• Critically evaluate contemporary theories and concepts of audition, including the interface of the auditory system with the motor and speech systems of the brain and with other aspects of human cognition.
  • Display effective scientific communication in written form.

Final exam

Assessment Type 1: Examination
Indicative Time on Task 2: 34 hours
Due: Session 2 Exam Period
Weighting: 40%

Multiple-choice and short-answer exam


On successful completion you will be able to:
  • Explain the structure and function of the auditory system, with an emphasis on how the brain is organized to structure sound information into meaningful perceptual and cognitive units.
  • Demonstrate an understanding of the causes of hearing impairments and hearing loss, the effects of hearing loss on cognitive functioning, and the current capabilities and limitations of artificial sensory prosthetic devices.
  • Critically evaluate contemporary theories and concepts of audition, including the interface of the auditory system with the motor and speech systems of the brain and with other aspects of human cognition.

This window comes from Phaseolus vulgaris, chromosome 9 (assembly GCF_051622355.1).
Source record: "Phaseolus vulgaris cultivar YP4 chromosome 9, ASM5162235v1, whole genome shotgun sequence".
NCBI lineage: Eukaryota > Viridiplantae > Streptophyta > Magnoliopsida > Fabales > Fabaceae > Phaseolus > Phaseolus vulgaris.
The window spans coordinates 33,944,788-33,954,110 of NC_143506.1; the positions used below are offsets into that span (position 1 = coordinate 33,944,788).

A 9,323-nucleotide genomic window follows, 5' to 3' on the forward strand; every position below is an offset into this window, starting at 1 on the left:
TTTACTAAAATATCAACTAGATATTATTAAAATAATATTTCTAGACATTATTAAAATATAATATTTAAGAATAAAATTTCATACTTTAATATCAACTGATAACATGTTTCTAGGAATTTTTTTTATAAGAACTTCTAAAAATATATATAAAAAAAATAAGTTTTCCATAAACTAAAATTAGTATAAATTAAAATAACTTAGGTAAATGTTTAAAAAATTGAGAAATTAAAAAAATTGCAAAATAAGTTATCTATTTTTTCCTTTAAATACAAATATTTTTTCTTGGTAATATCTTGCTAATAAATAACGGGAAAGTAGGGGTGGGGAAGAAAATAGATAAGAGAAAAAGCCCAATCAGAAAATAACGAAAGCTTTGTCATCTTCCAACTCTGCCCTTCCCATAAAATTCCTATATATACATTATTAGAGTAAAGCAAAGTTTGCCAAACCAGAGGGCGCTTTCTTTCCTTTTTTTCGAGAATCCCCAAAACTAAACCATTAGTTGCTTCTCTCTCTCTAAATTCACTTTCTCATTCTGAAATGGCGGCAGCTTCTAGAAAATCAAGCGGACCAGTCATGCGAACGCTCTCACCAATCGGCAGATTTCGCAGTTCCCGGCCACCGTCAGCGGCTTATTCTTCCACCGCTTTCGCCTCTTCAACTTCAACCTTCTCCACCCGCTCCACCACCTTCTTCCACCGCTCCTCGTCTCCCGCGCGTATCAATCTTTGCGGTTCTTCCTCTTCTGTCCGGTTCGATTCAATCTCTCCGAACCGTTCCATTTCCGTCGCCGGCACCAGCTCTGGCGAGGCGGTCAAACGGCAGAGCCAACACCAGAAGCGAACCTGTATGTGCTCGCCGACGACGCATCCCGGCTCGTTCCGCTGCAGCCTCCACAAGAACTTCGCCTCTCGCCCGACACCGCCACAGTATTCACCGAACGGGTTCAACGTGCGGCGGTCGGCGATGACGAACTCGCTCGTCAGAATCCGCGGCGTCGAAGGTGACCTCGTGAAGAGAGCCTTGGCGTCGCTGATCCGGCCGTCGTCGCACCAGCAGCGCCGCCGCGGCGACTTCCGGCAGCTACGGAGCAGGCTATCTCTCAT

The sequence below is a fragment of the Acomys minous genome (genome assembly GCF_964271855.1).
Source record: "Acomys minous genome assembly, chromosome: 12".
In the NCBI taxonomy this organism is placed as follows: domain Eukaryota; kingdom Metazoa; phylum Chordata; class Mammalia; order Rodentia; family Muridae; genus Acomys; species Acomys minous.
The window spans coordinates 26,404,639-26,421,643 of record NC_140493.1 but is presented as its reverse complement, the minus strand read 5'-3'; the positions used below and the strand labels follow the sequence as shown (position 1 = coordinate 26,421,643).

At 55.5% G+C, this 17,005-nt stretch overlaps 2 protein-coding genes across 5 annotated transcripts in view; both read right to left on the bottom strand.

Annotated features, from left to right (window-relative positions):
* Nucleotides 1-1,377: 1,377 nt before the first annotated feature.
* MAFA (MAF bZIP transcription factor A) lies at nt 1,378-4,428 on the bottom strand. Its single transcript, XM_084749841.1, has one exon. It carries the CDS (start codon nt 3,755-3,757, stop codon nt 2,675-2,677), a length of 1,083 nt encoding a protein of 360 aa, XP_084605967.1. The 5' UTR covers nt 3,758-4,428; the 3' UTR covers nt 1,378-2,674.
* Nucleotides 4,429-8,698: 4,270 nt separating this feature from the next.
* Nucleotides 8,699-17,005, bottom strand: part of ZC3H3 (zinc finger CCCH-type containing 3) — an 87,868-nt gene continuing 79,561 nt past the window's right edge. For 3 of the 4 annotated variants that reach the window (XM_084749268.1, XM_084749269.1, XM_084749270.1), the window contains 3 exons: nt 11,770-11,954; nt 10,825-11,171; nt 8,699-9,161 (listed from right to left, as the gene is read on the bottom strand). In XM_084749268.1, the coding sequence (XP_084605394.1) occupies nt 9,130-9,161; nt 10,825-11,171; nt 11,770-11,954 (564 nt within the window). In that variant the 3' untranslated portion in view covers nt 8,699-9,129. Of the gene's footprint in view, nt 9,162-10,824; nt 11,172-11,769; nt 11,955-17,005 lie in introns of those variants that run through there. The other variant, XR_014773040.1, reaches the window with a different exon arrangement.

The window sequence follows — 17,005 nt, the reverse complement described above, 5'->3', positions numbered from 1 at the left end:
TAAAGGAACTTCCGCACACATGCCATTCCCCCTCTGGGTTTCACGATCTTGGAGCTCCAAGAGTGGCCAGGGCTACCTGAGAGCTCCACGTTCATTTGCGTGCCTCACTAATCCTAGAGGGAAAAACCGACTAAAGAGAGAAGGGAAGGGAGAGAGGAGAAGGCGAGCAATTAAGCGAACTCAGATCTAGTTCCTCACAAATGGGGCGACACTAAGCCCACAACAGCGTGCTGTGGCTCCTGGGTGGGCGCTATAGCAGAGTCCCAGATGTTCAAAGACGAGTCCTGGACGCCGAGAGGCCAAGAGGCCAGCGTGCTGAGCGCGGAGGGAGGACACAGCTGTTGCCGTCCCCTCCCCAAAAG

• Display effective scientific communication in written form.
  • Display a practical understanding of digital signal processing (DSP) techniques by applying them flexibly and appropriately to measure and analyse acoustic and speech signals.

1 If you need help with your assignment, please contact:

  • the academic teaching staff in your unit for guidance in understanding or completing this type of assessment
  • the Learning Skills Unit for academic skills support.

2 Indicative time-on-task is an estimate of the time required for completion of the assessment task and is subject to individual variation

Delivery and Resources

COGS2030 – Hearing and Brain Semester 2 2021

Unit Outline

Convener: Paul Sowman

Teaching Staff: Paul Sowman, Harvey Dillon, Brent Edwards, Amanda Barnier, Mridula Sharma, Iain Giblin, Michael Proctor

Tutors: Ghasem Azemi, Ioanna Anastasopoulou

Time: Tues 9:30 – 11:00

Lectures: On-line

Practicals and Tutorials: TBA

Unit description: Hearing is of fundamental importance for human cognition and communication and reflects the complex interplay of physical, biological, and psychological processes. This unit will provide a detailed introduction to the cognitive neuroscience of hearing. Topics will include the neuroanatomy and physiology of the auditory system; development and plasticity; how the brain is organised to achieve identification and localisation of sound sources; and how the auditory system interacts with motor, speech, and language systems in the brain. Drawing on cutting-edge research done at Macquarie University, the unit will also cover the science behind cochlear implants and the effects of hearing loss on cognition.

Tutorials include hands-on activities in which students will learn the fundamentals of digital signal acquisition, processing and analysis of sounds and speech.